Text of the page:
Saturday, November 9, 2013


Buying comics is nice.

Helping others is heartfelt.

Being able to help others by buying comic books … WIN!

Where does this wonderful exchange take place?

I first heard about this event, at the “Toys on the Hudson” show.  I didn’t know anything about it, but show organizer Spiro Ballas was extremely proud and couldn’t wait to give me all the details:

“Super Hero’s for Hospice is a fundraising show to help Barnabas Health Hospice in New Jersey.  It’s a simple idea because I sold boxes of old comics of mine.  I heard the donate cars for kids commercial, and thought, ‘if people are willing to donate cars, maybe they’ll donate comics’.  I got the okay to start it five-year-ago, and it’s been blossoming ever since.”

Not sure on what hospice care is, or if they actually raise any money?  Here’s Spiro with more info…

“Hospice care is end of life care.  When someone, or a family, has used all of their options to fight a disease/illness, we come in and help comfort the patient/family towards the end.  Before the show, we have collected just above $40,000.  After today, we should have an additional $6,000."

This isn’t a cookie cutter show either.

In one huge conference room sits long boxes after long boxes.  Think I'm over exaggerating? Look at the pictures; they had so many that they flooded into the hallway.  A few workers believe they had over 500 boxes.  They had so many that they could only estimate the books.

These books are all tax write offs.

So you won't need to haggle with anyone. They're $1 bin books. There's something for everyone.

Sounds like something you would like to be a part of?  Spiro says you can: “People can donate by simply getting in touch with me via phone/email.  They can drop them off at our office.  If they need to be picked up, we can arrange to have that done.  All donations are tax write offs.  We are a non-profit agency.”

It was an ocean of $1 books. Depending on the quantity of comics you picked up, the price went down.

These aren't cruddy books either. We're talking about big runs in great condition.
You won't find an Amazing Spider-Man 300, but you'll get a lot of books for a particular title.

Parent and showgoer Matt Moses loves the show for some very specific reasons, “They have great stuff here.  I read a lot of alternate and underground stuff, and they have a fantastic selection for my kids.” 

My favorite aspect of the show, which also happens to be what takes the most time, is the organization. All the books were in order by company - title - and by number. It was extremely easy to find books.  Having this at any show, is a godsend.

You might be wondering how good these books truly are. I understand your concern. After all, the quality of these books may influence you on spending your afternoon to get to a show.

I promise won't be disappointed.

The best way to explain the quality of this show is through the other comic vendors.

No, they weren't selling books, but buying mass quantities to fill the bins of their stores.

Think about that.

They're buying so many books for less than a dollar, and reselling them in their store for a whole lot more!

That says a lot!!!

I'm now fully prepared to bring my wish-list of books and going to town at the next show.

So do your daily good deed, and channel your inner geek, by buying some comic books at Super Heroes for Hospice.

Tuesday, May 28, 2013

GASLIGHTS (Guest Blog)

I first learned about Gotham by Gaslight through a “coming attractions” blurb in a mail-order comic catalog that got delivered to my house quarterly.  I’d been so geeked by the heavy-lined cover art Mignola had recently done for Dark Knight / Dark City (Batman #452-454) that when I read he was illustrating a parallel universe Batman-Fucks-Up-Jack-the-Ripper story, I might have actually squealed.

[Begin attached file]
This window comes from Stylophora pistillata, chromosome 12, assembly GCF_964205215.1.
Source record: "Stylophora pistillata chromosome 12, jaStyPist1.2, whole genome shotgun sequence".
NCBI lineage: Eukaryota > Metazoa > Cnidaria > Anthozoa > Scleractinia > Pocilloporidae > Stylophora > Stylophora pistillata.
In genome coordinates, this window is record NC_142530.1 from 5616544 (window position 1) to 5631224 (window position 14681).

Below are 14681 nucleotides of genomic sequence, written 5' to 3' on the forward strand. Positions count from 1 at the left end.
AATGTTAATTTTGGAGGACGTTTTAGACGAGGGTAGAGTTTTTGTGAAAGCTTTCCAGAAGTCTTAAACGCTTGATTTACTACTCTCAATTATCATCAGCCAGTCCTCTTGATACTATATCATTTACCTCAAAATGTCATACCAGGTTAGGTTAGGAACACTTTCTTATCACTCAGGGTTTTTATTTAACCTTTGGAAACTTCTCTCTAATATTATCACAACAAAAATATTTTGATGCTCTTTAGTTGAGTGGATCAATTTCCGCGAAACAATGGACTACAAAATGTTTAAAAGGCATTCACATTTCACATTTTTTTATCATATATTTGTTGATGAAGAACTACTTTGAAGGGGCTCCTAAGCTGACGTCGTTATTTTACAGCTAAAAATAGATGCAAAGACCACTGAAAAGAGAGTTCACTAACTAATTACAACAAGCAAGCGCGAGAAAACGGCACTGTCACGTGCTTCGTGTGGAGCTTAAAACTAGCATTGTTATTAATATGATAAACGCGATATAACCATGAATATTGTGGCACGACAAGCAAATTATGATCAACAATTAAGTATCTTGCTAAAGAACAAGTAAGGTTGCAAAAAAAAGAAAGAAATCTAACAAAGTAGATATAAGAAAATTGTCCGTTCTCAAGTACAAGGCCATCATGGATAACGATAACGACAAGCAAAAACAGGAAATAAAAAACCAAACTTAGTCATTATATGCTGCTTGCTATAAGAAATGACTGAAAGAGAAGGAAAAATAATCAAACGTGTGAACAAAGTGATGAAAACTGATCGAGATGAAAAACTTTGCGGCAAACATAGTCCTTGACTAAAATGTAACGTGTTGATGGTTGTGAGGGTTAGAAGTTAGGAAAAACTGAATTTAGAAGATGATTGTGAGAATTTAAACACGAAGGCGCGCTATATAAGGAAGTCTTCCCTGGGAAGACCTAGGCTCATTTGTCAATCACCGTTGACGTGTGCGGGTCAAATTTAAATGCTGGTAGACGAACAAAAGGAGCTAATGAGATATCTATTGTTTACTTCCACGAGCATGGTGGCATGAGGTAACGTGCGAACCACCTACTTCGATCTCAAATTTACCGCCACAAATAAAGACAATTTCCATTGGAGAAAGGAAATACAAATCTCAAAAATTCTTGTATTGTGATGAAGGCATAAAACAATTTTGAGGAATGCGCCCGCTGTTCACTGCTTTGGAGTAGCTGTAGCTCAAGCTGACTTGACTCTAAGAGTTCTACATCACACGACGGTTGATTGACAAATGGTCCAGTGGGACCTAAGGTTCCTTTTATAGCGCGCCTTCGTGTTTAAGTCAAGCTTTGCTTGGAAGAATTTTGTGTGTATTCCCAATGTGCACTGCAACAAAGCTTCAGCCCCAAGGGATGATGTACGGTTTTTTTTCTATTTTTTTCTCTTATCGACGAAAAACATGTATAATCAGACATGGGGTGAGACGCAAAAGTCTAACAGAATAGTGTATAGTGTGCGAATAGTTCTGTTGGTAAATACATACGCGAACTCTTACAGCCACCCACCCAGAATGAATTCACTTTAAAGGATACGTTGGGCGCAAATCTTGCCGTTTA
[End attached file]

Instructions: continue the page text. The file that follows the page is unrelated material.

But don’t judge: I was in the 7th grade.
Best, Gotham by Gaslight was a one-shot.  For a kid with limited access to comic shops, one-shots were a blessing.  It was one ticket for one show, and I finally got that ticket on a random trip to Franklin Park Mall with my friend John back in 1991, when I found Gotham by Gaslight sitting on a magazine rack at Waldenbooks.  I didn’t even have the five bucks needed to buy it, but John did, and writing this now I wonder if I ever paid him back.

Monday, April 1, 2013

Time to Graduate to the Comic Art Con

“As for me, I am in pursuit of excellence, I have no time to get old.”
~ Will Eisner

I know a whole lot about comic books.
I know how to grade.
I know how to care for them.
I know how to take advantage and survive a comic convention.
Yup, there isn’t much about comics I don’t know about.

Or so I thought.

It’s safe to say that you and I love the work that a particular artist publishes but have you ever tried to acquire that artwork before?  Hell, do you even know how to go about it properly?  For the first time in a long time, I didn’t have the answers!!!  Luckily I found what I was looking for at the ‘Comic Art Con’ in Secaucus, New Jersey. 

Minutes away from the Lincoln tunnel, right next door to the Meadowlands (home of the Giants & Jets), is probably the largest expo of comic book art that exists.  It’s a dream come true for any real comic book fan.

It’s the fifth year and tenth show overall for this convention.  Vendors from all over the country and the top auction houses come for this one-day show.  This says a lot and shows how impressive this convention truly is.

Parking is free.  Kids are free.  Admission is only $10 and you can see historical pieces of original artwork from comic book history.  Honestly, it’s the type of art that you hear people talk about, or may see online, but you never expect to see it in person.

An enormous amount of original comic book art is at this show. 

Work from Ditko and Kirby. 
Pages from numerous amounts of comics/superheroes were represented. 
Prices ranged from $25 to six-figures!!!

In the grand scheme of things, the aspect of this show that I love so much is that everything is a one-of-a-kind piece of art.

I won’t lie to you.  As amazing as I’m making this show sound, I was a little intimidated at first.  Hell, other than knowing the type of art I like, I don’t know how to shop for original artwork.